Of course Morokhov and Alexander L. both live in housing named for far-away places. And both places also feel temporally removed from 2003 Moscow, with the British Empire focused on the past—there’s even an old globe to emphasize geopolitical changes—and the uninhabited Madagascar feeling futuristic with its zipping elevators and modern architecture. The housing gives the impression that both men are living “anywhere but here.” Meaning anywhere but Moscow, Russia.

Morokhov doesn’t pretend to live on Madagascar and Alexander L. hasn’t traveled across time and borders to the British Empire, but both men seem, for varying reasons and to varying degrees, to be experiencing forms of what’s known in Russian as “внутренняя эмиграция” (internal emigration). Their (e)migrations become more real, more external, as the book progresses, though I don’t want to explain why. The two men’s plot lines briefly converge a few times but their situations complement each other beautifully, alternating and creating a steady balance of surrealism (a candle made to look like Morokhov’s head), odd humor (a party at which Titanic is reenacted), and suspense (who’s really running things?). All of which results in a wonderfully readable novel that feels both very real and, foggily, almost creepily, very abstract and lonely. I thoroughly enjoyed it.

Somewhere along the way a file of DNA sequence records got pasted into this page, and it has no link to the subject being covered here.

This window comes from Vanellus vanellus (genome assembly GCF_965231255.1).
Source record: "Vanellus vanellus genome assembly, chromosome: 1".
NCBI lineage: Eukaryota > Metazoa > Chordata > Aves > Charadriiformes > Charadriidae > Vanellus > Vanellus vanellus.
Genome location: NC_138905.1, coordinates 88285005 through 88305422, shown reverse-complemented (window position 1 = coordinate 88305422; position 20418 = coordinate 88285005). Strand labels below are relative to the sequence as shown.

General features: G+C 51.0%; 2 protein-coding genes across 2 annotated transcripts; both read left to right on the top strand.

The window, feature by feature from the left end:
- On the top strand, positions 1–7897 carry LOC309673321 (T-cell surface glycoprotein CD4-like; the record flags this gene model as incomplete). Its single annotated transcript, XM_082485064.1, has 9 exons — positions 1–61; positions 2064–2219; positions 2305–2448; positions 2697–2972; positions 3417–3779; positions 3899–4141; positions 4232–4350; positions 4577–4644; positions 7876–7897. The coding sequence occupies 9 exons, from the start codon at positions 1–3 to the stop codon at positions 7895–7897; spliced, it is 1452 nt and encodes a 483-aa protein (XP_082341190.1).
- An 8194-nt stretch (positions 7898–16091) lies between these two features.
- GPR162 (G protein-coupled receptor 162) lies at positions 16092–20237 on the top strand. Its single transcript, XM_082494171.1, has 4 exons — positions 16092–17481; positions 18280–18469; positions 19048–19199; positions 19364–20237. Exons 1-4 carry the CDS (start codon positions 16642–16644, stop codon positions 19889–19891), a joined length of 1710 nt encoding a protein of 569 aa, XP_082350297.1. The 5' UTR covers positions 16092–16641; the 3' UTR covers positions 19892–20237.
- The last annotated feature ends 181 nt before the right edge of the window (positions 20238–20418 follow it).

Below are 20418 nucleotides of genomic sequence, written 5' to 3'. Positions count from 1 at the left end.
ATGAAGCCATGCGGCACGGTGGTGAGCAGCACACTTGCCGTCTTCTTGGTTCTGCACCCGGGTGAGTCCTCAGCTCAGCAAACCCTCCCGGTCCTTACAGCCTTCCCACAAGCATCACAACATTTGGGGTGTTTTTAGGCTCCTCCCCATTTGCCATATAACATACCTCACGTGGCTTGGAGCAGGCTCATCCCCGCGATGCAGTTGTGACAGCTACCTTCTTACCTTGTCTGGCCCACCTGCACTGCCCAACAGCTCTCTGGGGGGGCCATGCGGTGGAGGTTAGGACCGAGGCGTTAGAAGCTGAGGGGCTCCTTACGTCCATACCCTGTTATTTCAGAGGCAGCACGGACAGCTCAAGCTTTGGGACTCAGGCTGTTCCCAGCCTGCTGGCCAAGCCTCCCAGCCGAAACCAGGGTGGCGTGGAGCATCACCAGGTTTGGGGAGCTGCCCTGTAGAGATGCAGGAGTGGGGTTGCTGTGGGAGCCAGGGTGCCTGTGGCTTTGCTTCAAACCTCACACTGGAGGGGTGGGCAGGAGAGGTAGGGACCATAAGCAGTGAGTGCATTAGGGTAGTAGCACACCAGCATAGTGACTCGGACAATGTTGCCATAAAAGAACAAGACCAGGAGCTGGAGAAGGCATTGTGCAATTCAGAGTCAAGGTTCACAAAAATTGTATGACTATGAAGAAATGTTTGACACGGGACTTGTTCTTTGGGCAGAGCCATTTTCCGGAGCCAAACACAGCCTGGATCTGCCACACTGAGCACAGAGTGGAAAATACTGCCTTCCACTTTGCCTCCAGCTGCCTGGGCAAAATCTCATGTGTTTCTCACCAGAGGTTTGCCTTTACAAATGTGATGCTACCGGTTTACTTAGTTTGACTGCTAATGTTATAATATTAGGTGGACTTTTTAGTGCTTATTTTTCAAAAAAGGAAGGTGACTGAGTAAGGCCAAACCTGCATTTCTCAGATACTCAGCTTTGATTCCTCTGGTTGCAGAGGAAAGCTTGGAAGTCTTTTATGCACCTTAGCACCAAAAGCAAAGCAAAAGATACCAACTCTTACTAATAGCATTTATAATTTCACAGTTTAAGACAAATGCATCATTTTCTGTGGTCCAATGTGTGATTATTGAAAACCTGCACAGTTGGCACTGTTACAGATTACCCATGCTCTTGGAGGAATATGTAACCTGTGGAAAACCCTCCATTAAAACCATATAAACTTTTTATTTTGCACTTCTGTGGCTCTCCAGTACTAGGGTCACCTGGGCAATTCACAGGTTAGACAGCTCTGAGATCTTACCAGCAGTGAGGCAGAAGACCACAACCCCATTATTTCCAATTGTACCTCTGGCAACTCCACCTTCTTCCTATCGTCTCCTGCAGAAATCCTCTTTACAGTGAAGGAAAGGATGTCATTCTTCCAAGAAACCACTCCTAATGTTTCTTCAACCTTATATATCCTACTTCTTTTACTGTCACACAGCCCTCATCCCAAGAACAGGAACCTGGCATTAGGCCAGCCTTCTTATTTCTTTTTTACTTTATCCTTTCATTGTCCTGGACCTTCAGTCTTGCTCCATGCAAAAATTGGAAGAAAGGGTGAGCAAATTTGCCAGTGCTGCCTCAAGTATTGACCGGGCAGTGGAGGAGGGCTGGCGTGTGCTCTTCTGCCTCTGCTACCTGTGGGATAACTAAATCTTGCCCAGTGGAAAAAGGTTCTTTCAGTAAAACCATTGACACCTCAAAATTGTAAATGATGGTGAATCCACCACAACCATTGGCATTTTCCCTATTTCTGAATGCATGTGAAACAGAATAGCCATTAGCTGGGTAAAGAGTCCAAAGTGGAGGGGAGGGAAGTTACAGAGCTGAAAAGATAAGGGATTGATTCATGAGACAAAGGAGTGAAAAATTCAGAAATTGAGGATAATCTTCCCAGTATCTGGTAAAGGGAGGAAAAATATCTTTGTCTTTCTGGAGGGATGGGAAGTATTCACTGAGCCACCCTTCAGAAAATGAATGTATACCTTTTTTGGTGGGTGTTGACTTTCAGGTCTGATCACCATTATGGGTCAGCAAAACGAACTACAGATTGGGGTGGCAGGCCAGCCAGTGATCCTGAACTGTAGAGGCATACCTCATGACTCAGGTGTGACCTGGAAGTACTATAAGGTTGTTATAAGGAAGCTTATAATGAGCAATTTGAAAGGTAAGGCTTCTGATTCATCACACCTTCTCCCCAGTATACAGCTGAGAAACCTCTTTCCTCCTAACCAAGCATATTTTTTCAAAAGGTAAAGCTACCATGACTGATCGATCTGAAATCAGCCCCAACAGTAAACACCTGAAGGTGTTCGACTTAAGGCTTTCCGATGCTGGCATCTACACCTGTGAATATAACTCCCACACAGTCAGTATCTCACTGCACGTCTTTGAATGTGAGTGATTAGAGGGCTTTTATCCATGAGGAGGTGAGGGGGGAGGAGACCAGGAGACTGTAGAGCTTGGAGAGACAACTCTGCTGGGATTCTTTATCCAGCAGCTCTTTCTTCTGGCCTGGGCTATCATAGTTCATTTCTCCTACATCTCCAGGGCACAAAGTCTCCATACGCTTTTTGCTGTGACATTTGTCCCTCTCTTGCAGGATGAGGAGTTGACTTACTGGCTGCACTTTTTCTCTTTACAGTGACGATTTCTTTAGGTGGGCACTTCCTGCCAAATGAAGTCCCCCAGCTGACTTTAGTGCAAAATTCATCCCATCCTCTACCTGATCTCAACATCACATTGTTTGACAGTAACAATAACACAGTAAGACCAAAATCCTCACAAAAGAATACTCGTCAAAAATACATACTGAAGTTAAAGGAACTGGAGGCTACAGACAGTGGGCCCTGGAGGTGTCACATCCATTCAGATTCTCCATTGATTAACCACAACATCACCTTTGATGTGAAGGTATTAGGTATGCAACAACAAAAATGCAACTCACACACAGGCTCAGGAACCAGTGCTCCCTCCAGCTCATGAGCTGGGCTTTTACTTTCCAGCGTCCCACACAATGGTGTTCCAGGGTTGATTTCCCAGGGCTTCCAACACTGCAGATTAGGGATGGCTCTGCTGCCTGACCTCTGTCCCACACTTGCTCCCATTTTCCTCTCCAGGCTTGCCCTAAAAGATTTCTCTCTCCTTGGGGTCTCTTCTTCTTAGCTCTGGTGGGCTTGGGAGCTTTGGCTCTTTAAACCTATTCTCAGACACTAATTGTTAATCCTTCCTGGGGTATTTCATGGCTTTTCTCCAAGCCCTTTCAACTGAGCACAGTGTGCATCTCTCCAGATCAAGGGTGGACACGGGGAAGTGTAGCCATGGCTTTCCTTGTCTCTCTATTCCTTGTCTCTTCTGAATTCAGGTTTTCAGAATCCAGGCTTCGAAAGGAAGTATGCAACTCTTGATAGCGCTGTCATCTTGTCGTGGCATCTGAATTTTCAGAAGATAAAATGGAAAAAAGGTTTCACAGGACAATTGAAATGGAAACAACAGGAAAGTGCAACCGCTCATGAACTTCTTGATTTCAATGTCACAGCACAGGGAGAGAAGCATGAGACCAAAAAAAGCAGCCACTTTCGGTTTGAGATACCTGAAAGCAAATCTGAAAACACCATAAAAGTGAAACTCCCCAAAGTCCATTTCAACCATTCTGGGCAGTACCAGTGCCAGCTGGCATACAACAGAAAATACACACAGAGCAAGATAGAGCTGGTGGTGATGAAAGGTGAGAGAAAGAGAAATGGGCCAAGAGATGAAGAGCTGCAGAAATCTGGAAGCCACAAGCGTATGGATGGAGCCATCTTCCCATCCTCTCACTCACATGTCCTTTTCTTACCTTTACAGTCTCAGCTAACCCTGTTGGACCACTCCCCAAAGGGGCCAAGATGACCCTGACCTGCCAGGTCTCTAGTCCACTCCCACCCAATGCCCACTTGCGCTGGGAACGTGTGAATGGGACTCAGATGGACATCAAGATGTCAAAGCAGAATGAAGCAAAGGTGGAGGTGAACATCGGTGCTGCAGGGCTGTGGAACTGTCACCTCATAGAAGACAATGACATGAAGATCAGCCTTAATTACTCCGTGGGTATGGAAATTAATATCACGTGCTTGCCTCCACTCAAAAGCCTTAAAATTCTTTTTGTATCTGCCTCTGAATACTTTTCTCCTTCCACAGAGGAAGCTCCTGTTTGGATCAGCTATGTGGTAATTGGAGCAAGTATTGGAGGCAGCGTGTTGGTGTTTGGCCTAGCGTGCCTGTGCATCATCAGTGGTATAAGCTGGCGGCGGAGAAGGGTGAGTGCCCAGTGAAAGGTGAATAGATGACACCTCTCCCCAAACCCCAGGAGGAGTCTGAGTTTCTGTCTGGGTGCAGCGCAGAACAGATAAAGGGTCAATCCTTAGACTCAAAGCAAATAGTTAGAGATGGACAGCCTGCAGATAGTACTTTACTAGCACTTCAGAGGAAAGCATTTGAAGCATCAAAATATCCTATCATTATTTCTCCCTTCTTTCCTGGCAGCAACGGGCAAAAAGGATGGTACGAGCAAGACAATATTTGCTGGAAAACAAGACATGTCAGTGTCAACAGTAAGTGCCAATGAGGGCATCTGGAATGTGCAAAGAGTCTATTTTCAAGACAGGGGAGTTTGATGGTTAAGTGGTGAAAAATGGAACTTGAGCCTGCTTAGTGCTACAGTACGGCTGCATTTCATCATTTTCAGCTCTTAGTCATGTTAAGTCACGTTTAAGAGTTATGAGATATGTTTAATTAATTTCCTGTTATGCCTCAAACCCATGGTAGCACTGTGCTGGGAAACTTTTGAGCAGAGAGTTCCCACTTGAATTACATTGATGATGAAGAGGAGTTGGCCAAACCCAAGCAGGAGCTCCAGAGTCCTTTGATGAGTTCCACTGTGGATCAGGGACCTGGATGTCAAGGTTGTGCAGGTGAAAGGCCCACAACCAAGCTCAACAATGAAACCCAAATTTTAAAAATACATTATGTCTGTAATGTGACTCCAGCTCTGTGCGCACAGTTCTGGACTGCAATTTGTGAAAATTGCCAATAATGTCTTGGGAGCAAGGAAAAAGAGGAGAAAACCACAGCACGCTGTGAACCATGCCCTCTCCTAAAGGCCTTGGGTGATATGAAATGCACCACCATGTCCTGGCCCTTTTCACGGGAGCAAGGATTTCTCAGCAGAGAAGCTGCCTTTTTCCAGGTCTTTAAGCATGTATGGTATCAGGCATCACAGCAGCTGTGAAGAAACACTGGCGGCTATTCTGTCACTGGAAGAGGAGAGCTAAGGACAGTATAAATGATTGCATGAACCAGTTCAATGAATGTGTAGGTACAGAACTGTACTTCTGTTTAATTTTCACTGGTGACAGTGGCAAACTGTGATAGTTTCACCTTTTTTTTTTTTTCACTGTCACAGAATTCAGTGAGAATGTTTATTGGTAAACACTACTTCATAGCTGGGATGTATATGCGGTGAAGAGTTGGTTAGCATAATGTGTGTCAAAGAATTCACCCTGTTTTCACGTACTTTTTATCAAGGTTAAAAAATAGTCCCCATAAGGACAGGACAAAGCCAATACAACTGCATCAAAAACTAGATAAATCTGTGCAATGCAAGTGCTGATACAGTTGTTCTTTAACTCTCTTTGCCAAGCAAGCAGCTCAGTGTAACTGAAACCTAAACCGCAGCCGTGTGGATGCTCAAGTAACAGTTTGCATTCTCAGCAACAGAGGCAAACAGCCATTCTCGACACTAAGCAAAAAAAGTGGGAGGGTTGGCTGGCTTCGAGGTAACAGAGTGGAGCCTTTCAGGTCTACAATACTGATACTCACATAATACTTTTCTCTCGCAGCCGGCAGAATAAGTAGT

P.S. I should have mentioned the SLOVO Russian Literature Festival, which begins in London on March 5, ages ago... but better late than never! Thank you to Academia Rossica for the reminder. Here’s the schedule: it includes some fun-sounding events, like, oh, a translator roundtable. I won’t be there but I’m going to Boston for a few days next week, for the Association of Writers & Writing Programs conference, which has some interesting international and translation-related events on the schedule, too.
Disclaimers: I learned about The Underground Ship from author Ekaterina Sherga, a Facebook friend I have yet to met in real life.

Up Next: Favorites from the letter R. Igor Savelyev’s Терешкова летит на Марс, which is coming out this summer in Amanda Love Darragh’s translation for Glas; it’s known as Mission to Mars. Though I’ve only read a small part of Savelyev’s book, it feels like a nice follow up to The Underground Ship: it also takes place in the noughties and looks at ambitions, lifestyles, and crossing borders.


  1. I just did some digging and found a video where Sherga introduces herself, and learned that the stress is on the first syllable (SHER-ga), which is what I was trying to find out. I'm leaving this here both to satisfy the curiosity of others and so I will be able to rediscover the information when I (inevitably) forget!

    (I'm also curious about the origin of the name, so if anybody knows, by all means share.)

    1. Thank you for this comment, Languagehat: strange but I was thinking of this book just yesterday... it has stuck with me. And thank goodness for videos: I've resorted to videos more than once to resolve stress issues, too!